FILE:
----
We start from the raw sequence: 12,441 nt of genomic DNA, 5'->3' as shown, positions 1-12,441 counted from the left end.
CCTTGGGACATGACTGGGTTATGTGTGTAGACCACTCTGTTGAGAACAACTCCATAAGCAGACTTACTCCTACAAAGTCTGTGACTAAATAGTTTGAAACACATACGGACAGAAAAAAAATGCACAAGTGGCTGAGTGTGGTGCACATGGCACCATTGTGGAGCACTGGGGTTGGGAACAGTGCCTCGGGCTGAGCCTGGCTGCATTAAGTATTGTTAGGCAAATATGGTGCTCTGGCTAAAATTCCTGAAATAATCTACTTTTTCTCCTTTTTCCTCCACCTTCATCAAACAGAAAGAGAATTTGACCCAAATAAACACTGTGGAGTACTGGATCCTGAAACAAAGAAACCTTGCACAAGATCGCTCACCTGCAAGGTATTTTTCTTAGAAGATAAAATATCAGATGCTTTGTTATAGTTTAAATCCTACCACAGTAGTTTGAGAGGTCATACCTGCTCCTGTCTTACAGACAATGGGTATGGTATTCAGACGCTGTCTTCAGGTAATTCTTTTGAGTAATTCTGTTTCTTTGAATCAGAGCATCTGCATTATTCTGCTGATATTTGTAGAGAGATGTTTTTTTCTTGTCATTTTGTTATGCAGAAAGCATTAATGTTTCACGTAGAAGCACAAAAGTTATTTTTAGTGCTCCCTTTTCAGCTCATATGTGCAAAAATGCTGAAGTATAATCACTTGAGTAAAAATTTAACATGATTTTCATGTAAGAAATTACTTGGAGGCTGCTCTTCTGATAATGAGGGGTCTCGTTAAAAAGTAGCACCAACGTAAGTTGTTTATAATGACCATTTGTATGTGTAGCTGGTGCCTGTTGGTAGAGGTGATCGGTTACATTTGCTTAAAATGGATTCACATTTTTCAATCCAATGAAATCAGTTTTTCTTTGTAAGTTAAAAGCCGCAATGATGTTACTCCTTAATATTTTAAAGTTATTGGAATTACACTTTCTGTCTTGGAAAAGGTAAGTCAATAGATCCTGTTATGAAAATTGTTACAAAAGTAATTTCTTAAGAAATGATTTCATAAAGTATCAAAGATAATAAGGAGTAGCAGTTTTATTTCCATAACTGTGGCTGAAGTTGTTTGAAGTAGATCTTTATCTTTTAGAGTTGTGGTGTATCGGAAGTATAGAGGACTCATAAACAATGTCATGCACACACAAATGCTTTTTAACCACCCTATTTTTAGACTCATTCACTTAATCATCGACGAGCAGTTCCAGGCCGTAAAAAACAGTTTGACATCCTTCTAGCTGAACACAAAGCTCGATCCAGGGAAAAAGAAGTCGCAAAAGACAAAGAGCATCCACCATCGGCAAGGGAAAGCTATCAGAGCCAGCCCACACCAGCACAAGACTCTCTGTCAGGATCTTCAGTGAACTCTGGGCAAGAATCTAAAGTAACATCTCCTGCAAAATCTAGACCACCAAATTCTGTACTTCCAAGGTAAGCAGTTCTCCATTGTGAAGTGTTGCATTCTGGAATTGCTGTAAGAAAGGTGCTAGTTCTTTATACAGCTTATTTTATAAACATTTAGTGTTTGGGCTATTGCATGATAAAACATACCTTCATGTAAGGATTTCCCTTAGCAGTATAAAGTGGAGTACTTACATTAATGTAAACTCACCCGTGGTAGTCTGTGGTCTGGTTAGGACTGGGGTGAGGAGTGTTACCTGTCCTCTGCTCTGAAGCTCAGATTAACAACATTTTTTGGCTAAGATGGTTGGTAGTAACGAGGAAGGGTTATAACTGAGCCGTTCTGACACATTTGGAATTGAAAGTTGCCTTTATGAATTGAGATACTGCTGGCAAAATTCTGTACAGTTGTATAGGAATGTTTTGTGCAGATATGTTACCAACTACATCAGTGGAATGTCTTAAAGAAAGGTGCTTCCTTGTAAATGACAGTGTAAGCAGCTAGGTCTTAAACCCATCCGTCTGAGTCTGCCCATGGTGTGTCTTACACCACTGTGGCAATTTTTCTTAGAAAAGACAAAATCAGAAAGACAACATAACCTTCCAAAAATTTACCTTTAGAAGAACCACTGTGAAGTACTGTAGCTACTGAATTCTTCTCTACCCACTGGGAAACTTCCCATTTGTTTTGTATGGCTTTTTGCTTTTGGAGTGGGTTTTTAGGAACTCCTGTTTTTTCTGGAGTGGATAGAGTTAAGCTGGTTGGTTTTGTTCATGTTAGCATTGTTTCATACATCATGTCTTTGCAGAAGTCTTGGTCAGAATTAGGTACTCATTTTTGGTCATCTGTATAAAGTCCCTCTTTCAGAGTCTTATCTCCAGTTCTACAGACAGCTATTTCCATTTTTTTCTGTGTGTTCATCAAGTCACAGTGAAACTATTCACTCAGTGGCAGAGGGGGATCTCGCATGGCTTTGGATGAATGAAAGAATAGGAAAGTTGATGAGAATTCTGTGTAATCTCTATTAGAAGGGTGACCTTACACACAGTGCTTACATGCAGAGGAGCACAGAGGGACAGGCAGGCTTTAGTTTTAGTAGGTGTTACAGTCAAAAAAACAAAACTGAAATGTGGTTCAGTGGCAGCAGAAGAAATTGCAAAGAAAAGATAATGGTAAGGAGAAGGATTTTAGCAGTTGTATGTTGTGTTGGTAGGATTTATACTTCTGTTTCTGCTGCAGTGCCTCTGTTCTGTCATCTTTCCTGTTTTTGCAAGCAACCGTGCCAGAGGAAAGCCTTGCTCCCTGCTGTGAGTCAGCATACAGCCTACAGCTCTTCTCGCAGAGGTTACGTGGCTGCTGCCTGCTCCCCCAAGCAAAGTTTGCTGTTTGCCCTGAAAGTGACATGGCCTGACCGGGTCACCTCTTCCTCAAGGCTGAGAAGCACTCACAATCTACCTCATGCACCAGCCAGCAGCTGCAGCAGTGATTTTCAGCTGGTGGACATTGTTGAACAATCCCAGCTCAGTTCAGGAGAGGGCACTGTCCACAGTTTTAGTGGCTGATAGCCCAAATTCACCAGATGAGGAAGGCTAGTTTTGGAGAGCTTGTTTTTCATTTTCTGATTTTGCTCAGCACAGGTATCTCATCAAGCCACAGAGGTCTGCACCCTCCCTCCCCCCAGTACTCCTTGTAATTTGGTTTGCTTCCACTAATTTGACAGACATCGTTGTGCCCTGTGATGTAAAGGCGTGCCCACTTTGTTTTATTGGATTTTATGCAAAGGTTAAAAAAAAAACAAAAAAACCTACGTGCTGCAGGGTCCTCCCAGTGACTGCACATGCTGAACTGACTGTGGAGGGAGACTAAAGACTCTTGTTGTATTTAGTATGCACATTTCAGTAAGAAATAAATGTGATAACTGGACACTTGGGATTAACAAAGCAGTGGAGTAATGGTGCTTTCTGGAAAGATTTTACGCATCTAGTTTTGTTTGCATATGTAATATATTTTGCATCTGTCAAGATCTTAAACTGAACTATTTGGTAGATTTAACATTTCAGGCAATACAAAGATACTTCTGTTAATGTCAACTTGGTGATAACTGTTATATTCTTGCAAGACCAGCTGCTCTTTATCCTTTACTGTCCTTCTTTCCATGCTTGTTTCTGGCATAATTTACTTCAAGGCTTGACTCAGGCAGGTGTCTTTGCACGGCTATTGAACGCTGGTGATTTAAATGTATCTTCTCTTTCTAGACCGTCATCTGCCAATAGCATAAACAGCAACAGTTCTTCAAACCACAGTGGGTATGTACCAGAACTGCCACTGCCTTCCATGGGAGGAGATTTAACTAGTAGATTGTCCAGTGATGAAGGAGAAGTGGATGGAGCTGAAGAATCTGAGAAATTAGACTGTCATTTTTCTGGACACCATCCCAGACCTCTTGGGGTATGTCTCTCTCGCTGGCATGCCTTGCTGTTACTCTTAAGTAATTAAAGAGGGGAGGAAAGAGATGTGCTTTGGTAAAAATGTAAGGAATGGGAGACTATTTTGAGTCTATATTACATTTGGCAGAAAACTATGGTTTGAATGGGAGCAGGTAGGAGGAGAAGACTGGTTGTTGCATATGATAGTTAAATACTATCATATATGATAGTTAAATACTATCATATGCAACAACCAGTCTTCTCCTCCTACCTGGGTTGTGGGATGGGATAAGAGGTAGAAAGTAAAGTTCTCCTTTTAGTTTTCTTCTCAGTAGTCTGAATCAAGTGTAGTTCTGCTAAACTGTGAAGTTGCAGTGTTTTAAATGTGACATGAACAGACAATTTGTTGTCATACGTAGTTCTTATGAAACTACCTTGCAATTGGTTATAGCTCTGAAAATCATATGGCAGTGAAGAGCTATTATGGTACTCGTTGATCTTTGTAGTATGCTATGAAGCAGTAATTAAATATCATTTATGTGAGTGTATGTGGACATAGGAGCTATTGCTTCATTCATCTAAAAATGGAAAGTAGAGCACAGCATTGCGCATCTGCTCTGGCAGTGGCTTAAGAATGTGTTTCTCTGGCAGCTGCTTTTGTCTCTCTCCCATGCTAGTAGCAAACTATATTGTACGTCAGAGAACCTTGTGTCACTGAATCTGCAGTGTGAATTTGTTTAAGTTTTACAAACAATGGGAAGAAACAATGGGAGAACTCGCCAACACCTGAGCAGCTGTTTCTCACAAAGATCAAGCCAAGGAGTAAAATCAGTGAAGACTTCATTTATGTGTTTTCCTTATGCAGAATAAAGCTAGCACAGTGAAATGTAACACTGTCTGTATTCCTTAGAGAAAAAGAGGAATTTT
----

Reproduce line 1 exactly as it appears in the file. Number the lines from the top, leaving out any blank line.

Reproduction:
We start from the raw sequence: 12,441 nt of genomic DNA, 5'->3' as shown, positions 1-12,441 counted from the left end.